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Asked by Kelly, if they felt that the “backlash” against them was because of  “who you are and what you stand for,” the Christian couple looked at each other before Michelle Duggar said, “I think somehow they do.”

Kelly then directed the conversation away from the molestation, and into a discussion of the Duggar’s aggressive form of Christianity.

“Christianity is not about being perfect or about being a perfect family, but it’s actually about being forgiven,” Jim Bob explained. “And so I think, as people on the outside think, ‘Well, Christians are supposed to be perfect. You’re supposed to live this perfect life.’ No. You know what? All of us as Christians, we struggle every day.”

Watch video below uploaded to YouTube by Les Grossman:

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2020 Election

How the GOP is embracing more ruthless power grabs in the face of huge political challenges

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On Thursday, the U.S. Supreme Court is expected to rule on two cases highlighting the collision between partisan power grabs and setting the ground rules for two of the most important elections in America—those for U.S. House and state legislative chambers.

This article was produced by Voting Booth, a project of the Independent Media Institute.

One ruling concerns whether the Trump administration can add a question to the 2020 census that asks if anyone residing in that address is not a U.S. citizen. The other concerns whether hyper-partisanship is unconstitutional when state legislatures run by a single party draw electoral districts to maximize their party’s likelihood of winning elections.

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Hope Hicks may have implicated Jared Kushner in a coverup

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Former White House communications director Hope Hicks frustrated Democrats last week when she refused to answer multiple questions about her time in the White House.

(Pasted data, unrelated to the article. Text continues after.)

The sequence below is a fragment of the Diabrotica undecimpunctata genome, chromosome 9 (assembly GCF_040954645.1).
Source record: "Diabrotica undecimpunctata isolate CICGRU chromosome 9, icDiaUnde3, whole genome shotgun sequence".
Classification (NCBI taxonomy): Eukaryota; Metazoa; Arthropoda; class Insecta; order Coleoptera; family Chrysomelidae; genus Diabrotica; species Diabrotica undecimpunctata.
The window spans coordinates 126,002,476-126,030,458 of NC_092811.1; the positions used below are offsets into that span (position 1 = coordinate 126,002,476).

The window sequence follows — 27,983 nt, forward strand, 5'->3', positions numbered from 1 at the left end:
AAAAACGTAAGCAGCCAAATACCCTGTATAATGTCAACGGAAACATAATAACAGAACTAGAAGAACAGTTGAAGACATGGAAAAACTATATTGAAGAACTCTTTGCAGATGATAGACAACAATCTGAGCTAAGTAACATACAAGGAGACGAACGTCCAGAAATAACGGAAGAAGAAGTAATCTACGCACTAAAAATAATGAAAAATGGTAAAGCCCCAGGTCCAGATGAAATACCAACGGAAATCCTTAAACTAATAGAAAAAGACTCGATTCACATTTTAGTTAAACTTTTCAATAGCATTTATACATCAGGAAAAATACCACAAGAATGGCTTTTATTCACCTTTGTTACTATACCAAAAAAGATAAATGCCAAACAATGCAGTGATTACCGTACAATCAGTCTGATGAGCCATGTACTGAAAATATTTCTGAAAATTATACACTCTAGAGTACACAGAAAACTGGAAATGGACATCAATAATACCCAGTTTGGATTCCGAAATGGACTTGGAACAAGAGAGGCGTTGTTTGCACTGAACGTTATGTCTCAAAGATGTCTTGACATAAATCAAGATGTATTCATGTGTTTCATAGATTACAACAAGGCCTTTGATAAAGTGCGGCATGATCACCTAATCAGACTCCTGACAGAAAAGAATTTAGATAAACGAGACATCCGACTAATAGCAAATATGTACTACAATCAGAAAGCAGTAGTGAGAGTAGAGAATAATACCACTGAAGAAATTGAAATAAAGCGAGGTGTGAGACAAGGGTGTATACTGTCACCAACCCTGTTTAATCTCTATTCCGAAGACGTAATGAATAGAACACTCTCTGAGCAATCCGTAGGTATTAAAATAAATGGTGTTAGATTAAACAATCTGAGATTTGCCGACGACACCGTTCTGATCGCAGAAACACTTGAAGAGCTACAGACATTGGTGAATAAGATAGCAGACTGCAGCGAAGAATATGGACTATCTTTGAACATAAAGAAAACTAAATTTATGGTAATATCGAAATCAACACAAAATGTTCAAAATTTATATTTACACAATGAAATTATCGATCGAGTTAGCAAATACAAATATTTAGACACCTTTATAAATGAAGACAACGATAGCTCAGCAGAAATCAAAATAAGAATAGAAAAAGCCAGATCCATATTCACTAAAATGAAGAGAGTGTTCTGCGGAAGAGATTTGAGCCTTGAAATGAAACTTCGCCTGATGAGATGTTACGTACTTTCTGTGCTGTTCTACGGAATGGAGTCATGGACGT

However, Mother Jones' David Corn and Dan Friedman noticed one bit of Hicks's testimony that shines a negative light on Trump son-in-law Jared Kushner.

When asked about her false statement in December 2016 that there had been no contact between members of the Trump campaign and Russian government officials, Hicks said she consulted several top officials who worked for the campaign before making the statement, including Kellyanne Conway, Steve Bannon -- and Jared Kushner.

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Bill Gates and Jeff Bezos’ Seattle suburb is running out of money thanks to lax taxation

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The government of one of America's richest zip codes may soon run out of money to keep the lights on.

CNBC reports that the small town of Medina, Washington will have a budget referendum in November to raise taxes and prevent a budget shortfall in the coming fiscal year.

The idea of Medina being cash-strapped seems counter-intuitive given that both Microsoft co-founder Bill Gates and Amazon CEO Jeff Bezos have houses there. What's more, Medina has an average home value of $2.77 million and a median household income of around $186,000.